Tips Not Reported – Problem 4 Bob works for Tanya’s beauty shop. His salary is $18,000. Bob keeps a daily tip diary. One month he made $32 in tips and another month he made $26. He reported these tips to his employer as required and his employer included them in box 1 of Bob’s 2009 Form W-2 that showed total compensation of $18,058. The other 10 months Bob did not make more than $19 in cash tips in any month, so he was not required to report these tips to his employer. He received total cash tips for the year of $175 that he did not report to his employer. One of his customers also tipped Bob with passes to the County Fair. The value of the passes was $12. What is the total income that Bob must report in box 1 of his Form W-2 and on line 7 of Form 1040? a. $18,058 b. $18,245 c. $18,233 b. $18,245
Tips Not Reported To Your Employer BOB’S WAGES, PLUS THE TIPS HE REPORTED TO HIS EMPLOYER BOB’S WAGES, PLUS THE TIPS HE REPORTED TO HIS EMPLOYER + Unreported cash tips ($175) + Value of non-cash tip ($12) = $18,245 • Form 1040
Allocated Tips Allocated tips are tips that are assigned to you by your employer in addition to the tips you report to the employer. • Tip allocation is only required if you work for certain food and drink establishments and your reported tips are less than your share of a required percentage of food and drink sales • Allocated tips are shown in box 8 of Form W-2 and must be included in your gross income unless you have proof of actual tips • If you have to include allocated tips in your income, add the amount in box 8 to the box 1 amount, enter on line 7 of Form 1040 and complete Form 4137 to figure the social security and Medicare tax you owe • You must use Form 1040 if reporting allocated tip income.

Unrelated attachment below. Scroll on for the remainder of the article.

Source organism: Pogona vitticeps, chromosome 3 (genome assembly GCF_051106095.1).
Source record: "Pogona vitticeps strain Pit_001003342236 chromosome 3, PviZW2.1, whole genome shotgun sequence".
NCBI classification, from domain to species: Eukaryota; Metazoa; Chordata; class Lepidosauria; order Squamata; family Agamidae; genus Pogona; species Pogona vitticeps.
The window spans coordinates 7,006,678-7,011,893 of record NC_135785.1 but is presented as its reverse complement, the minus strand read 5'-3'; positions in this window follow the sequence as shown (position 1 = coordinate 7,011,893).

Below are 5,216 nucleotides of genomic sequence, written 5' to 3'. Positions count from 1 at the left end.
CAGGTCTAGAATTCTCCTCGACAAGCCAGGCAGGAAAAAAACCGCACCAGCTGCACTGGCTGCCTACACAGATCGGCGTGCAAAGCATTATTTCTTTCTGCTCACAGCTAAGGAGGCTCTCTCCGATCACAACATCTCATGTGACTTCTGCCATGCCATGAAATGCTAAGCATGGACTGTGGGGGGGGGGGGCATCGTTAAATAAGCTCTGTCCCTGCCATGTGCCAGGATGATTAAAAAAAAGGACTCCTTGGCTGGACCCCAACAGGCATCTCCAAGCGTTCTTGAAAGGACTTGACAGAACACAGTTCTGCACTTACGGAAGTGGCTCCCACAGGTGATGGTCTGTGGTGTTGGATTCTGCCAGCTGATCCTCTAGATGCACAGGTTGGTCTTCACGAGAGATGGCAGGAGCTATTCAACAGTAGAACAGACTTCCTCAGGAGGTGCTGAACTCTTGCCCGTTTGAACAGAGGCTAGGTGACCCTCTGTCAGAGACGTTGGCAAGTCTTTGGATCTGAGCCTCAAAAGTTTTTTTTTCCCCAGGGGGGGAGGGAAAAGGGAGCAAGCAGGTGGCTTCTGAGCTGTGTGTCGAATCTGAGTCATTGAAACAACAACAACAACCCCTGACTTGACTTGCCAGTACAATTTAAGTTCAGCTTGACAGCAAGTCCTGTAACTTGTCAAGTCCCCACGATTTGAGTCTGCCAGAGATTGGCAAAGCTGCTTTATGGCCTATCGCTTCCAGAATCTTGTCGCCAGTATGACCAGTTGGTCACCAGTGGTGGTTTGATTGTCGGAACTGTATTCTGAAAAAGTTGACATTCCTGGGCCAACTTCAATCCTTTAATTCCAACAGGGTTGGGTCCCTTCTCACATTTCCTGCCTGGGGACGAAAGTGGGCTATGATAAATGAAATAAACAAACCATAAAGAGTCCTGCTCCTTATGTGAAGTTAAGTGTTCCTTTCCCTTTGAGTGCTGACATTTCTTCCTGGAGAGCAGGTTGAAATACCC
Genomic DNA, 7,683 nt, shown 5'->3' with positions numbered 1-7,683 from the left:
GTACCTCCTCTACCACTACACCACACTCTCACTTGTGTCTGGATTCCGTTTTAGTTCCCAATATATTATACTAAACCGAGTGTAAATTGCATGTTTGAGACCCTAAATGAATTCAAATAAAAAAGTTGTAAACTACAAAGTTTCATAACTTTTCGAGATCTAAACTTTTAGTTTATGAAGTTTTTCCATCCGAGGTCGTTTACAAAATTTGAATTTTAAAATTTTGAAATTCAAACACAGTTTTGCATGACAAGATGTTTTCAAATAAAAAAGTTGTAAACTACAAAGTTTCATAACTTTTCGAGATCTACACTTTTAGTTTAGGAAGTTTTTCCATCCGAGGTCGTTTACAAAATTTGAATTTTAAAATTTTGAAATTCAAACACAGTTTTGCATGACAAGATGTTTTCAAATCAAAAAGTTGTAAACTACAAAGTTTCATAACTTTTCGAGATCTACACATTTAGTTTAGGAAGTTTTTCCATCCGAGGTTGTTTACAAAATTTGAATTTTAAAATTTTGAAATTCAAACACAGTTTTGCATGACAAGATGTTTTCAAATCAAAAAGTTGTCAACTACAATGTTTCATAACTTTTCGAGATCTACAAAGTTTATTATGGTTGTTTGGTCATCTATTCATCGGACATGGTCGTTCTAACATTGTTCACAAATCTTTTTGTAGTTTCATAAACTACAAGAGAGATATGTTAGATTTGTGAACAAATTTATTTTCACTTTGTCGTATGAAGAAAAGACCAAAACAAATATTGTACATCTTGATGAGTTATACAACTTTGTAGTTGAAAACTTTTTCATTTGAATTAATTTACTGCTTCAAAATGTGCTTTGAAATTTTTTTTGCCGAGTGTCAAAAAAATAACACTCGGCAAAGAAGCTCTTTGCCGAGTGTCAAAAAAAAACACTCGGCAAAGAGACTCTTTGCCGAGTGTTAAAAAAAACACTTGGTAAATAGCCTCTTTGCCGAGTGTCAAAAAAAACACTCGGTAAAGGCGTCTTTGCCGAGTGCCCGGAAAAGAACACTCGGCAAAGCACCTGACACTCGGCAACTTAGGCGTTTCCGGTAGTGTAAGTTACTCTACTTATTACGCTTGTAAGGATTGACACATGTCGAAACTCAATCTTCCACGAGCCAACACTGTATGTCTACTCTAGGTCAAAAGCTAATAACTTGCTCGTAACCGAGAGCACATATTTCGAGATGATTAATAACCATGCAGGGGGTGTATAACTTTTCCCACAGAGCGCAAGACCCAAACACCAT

Allocated Tips – Problem 5 In 2009, Hope reported $400 in total tips to her employer. Her employer reported wages of $16,580, which included those tips. Box 8 of her Form W-2 showed allocated tips of $484. How much income would Hope report Form 1040, line 7? a. $16,980 b. $16,580 c. $17,064 c. $17,064
Allocated Tips – Problem 5 + = $17,064 Form 1040, Page 1
Wages, Salaries, Tips, Etc. and Withheld Taxes • Shea is a waitress. The amount in box 1 of her Form W-2 is $17,540. She reported tips as required to her employer. Her reported tips totaled $2,489. Her unreported tips totaled $37. What is the amount of her tips included in the box 1 of her Form W-2? • $2,489 • $2,526 • $0 a. $2,489 • How much does Shea have to include on Form 1040, line 7? • $17,540 • $17,577 • $20,029 • $20,066. b. $17,577 ($17,540 from box 1 plus $37)
OTHER FORM 1040 LINE 7 INCOME The following are some of the types of income that are either not reported on a Form W-2 or not included in box 1 that must be reported on line 7 of Form 1040: • The taxable portion of scholarships and fellowships not reported on Form W-2. Write “SCH” and the amount not reported on Form W-2 in the space to the left of line 7. If you are a degree candidate, only those amounts not used for tuition and other course related expenses are taxable. 2. Wages received as a household employee that were not reported on a Form W-2 because an employer paid less than $1,500. Write “HSH” and the amount not reported on a Form W-2 in the space to the left of line 7.
OTHER FORM 1040 LINE 7 INCOME 3. The amount of dependent care benefits shown in box 10 of Form W-2 that you cannot exclude from your income. Dependent care benefits are amounts an employer paid to an employee or paid out on behalf of an employee for child and dependent care services. 4. Any amount of employer provided adoption benefits or moving expense reimbursements that are not excludable. If these benefits were received, the amounts are shown on Form W-2 in box 12.